Most people are aware of the fact that wine, in moderation, yields a number of health benefits, partly due to its resveratrol molecule element. Found in the skins of all grapes (but in higher concentration in red grapes), resveratrol protects the fruit from stressors such as fungus and drought. In the human body, it also boasts a number of protective properties including a defense mechanism element against cancer, regulating element for glucose and repair mechanism element for blood vessels. Indeed, resveratrol has been touted to be able to ward off everything from cancer and bad cholesterol to type two (2) diabetes.

With more research being conducted regarding this powerful molecule, it has come to the attention of many in the eye doctor community that wine might be beneficial for eye health as well.

Let’s take a closer look at this quasi-phenomenon.

A glass of red wine, in particular, may help stop eyesight from deteriorating, according to a U.S.-based study. Researchers have found that resveratrol stops the growth of harmful blood vessels in the retina and blindness associated with eye diseases such as macular degeneration, while other studies have linked it to anti-aging, heart disease and cancer protection, as we mentioned above.

The basis for the resveratrol theory is steeped in a study that has been conducted on mice, wherein researchers investigated whether the element can inhibit the abnormal growth of the eye’s blood vessels. Injecting the substance into mice with compromised vision appeared to inhibit the abnormal growth of blood vessels, a condition similar to macular degeneration in humans.

The researchers, from the Washington University School of Medicine, St. Louis, and the University of Dentistry and Medicine of New Jersey, observed a “significant reduction” in the abnormal growth of blood vessels in mice treated with the higher dose of resveratrol. Further laboratory analysis suggested the effect was possibly due to resveratrol activating an enzyme known as “eukaryotic elongation factor-2 kinase,” but this contradicted previous research indicating that resveratrol interacts with proteins called sirtuins.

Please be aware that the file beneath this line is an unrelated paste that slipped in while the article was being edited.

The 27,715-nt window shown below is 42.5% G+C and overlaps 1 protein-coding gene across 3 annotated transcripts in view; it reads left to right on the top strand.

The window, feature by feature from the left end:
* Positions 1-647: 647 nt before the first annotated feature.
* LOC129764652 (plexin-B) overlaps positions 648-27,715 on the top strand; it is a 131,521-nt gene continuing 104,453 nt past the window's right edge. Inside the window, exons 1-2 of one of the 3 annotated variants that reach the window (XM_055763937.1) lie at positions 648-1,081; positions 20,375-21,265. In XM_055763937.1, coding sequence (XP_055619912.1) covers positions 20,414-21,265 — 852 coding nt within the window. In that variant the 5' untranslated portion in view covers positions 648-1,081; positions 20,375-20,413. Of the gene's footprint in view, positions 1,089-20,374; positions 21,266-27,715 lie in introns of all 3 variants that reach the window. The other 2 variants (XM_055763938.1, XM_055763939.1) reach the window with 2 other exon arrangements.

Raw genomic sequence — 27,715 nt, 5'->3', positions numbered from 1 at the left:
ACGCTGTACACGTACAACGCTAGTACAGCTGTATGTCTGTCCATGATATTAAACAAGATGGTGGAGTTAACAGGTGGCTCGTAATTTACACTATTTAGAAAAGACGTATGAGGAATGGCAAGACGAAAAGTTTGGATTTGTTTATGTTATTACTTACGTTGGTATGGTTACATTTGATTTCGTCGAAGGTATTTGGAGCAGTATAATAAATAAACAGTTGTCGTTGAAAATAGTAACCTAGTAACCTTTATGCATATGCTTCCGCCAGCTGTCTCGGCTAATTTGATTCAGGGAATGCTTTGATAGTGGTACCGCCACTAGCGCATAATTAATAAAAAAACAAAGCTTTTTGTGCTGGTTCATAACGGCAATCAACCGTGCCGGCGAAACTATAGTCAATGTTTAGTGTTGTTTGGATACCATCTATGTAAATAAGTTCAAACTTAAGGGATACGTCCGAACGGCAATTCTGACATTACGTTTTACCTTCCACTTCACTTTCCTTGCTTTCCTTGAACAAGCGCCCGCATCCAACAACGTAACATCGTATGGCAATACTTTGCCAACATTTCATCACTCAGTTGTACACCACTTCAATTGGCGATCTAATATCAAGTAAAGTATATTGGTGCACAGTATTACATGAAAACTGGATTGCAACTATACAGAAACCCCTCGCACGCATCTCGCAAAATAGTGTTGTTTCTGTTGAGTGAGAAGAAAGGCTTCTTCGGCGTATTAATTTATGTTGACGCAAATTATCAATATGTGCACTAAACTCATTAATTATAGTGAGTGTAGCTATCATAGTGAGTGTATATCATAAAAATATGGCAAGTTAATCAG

Any Conclusions?

Of course, researchers will have to do more testing to determine whether resveratrol or a derivative could potentially treat eye diseases in humans, and any treatment would then need to go through many stages of efficacy and safety testing in humans before it was made generally available. Whatever properties resveratrol may or may not boast, it is always best to stay within the recommended limits when drinking wine, as excessive consumption is known to be harmful to health.

Resveratrol supplements are also becoming available, however it is not yet clear if they are as powerful as the natural-occurring elements found in wine.

Your eye doctor at Matossian Eye Associates can discuss all these possibilities with you during a routine eye exam or before a surgical procedure, so call us today to book an appointment.